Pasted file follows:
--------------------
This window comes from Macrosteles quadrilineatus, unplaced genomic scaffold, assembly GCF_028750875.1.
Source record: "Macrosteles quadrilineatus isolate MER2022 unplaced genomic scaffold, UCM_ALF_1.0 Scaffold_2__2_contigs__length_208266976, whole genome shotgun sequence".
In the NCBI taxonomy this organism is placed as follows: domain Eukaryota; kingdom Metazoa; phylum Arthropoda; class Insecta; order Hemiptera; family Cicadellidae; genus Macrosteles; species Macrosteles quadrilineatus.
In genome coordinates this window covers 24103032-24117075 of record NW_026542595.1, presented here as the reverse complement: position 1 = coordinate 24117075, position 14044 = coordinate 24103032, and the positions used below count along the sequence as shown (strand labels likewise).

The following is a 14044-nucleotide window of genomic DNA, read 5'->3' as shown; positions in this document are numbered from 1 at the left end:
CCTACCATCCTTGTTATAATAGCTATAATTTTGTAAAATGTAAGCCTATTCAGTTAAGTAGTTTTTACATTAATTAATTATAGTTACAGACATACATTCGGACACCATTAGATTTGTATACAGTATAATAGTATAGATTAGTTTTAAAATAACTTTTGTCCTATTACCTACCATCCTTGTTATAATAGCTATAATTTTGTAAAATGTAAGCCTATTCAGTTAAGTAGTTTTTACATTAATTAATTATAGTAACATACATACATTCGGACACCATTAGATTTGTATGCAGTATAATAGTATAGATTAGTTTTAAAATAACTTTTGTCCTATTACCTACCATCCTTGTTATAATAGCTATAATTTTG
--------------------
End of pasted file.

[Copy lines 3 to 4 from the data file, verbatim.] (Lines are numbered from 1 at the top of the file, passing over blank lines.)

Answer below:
In the NCBI taxonomy this organism is placed as follows: domain Eukaryota; kingdom Metazoa; phylum Arthropoda; class Insecta; order Hemiptera; family Cicadellidae; genus Macrosteles; species Macrosteles quadrilineatus.
In genome coordinates this window covers 24103032-24117075 of record NW_026542595.1, presented here as the reverse complement: position 1 = coordinate 24117075, position 14044 = coordinate 24103032, and the positions used below count along the sequence as shown (strand labels likewise).